Most experienced faculty members have writing a letter of recommendation down to a fine art. They’ve recognized and internalized the conventions of the genre, and can adapt them to the different types of letter they are called upon to write every year. These include letters for summer internships, professional schools, graduate schools, fellowships, faculty positions, and other types of employment. The following suggestions will help you as you begin to master the composition of letters of recommendation.
Planning the Letter
Determine whether or not you feel comfortable writing the letter. Do you know the student sufficiently well? Does your knowledge warrant a strong and sincere recommendation? If the answer to either question is “no,” you should probably decline.
Ask the person you are recommending to provide you with information that will help you write a well-documented letter, such as transcripts, c.v. or résumé, personal statement, grant proposal, or writing sample. Be sure to ask for information about the purpose of your letter.
Composing the Letter
Consider your audience: who will read the letter and for what purpose?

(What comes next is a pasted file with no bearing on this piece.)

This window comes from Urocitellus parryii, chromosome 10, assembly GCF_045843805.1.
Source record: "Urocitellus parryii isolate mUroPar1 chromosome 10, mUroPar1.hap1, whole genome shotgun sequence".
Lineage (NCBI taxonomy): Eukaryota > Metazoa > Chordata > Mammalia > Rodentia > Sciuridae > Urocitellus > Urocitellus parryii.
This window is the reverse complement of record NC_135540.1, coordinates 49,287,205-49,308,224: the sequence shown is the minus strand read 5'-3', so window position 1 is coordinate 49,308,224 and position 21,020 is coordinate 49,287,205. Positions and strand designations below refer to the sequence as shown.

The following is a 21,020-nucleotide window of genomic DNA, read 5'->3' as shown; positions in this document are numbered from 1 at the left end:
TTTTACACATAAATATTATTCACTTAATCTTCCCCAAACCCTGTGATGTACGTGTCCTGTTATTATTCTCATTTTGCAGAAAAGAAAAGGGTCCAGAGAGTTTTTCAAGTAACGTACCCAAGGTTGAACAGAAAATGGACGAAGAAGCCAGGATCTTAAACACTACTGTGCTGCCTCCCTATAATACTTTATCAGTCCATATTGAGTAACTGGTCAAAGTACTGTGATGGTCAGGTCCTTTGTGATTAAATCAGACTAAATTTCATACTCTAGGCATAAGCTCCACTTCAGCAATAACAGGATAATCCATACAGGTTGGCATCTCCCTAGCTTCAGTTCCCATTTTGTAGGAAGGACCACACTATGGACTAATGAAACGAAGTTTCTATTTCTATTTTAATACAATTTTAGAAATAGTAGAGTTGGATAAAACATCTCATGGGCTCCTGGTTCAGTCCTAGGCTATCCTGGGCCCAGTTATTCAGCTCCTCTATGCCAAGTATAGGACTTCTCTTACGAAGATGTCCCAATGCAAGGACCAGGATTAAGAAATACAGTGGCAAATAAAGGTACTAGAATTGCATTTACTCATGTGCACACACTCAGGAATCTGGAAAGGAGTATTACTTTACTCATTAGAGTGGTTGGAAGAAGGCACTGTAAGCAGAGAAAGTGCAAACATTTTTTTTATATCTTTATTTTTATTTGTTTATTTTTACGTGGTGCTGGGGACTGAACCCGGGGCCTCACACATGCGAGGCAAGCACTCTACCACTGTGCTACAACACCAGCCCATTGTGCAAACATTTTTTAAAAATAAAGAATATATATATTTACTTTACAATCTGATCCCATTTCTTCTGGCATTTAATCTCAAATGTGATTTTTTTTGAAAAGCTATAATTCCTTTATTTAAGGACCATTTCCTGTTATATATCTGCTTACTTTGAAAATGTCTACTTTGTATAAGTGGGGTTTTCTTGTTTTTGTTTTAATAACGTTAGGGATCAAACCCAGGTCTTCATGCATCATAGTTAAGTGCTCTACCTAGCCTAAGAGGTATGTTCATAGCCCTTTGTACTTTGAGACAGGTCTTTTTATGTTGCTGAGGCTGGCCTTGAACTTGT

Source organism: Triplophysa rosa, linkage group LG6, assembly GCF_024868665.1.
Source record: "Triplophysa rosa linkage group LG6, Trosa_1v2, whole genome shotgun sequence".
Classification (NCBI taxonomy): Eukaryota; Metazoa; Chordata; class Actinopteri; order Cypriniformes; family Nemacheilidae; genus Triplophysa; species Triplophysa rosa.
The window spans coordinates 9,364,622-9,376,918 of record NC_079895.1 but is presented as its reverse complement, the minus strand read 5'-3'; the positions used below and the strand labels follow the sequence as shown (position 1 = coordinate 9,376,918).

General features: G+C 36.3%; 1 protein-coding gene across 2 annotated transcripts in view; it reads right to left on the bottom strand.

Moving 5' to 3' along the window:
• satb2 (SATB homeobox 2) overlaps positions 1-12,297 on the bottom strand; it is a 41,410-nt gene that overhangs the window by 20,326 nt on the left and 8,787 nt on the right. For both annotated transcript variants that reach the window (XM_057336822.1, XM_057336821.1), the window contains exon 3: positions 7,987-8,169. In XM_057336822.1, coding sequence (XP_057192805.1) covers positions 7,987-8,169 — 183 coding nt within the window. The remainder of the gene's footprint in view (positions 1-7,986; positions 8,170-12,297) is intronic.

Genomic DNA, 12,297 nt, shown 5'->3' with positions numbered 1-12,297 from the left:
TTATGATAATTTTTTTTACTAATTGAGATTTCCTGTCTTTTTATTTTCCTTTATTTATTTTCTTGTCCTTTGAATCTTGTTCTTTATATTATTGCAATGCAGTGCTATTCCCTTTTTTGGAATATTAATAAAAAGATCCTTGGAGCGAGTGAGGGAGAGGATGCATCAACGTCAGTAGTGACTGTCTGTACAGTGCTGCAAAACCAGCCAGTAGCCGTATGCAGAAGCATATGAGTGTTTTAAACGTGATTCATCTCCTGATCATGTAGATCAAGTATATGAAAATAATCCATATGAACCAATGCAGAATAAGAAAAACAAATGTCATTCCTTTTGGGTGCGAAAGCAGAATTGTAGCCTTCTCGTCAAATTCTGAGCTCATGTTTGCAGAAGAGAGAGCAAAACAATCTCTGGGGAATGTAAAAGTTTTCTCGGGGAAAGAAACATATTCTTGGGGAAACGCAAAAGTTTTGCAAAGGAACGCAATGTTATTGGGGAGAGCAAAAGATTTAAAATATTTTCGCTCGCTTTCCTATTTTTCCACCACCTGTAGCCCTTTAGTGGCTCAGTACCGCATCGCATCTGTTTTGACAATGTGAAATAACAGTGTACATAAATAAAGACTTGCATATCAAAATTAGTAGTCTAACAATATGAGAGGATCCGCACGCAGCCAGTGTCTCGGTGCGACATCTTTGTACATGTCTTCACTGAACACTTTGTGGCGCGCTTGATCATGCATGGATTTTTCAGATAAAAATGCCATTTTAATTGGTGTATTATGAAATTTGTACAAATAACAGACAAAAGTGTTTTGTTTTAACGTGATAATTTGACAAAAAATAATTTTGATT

Identify the student’s or colleague’s intellectual skills and abilities as well as relevant personal qualities. Provide specific examples from your interactions with the student or colleague to support your observations.
Describe what the person you are recommending will contribute to the program of study or position for which she is applying. Again, be specific.
Decide whether you want to compare the student or colleague to others with whom you’ve worked or if you want to recommend him solely on his own merits. (We suggest doing the former only when the comparison will be illustrative or meaningful for those who read the letter.)
Recording the Letter
Keep records--including hard copies, with dates mailed--of all letters that you write. Not only can such documentation be useful to clear up mailing mix-ups, but also previous letters provide useful models for future letters.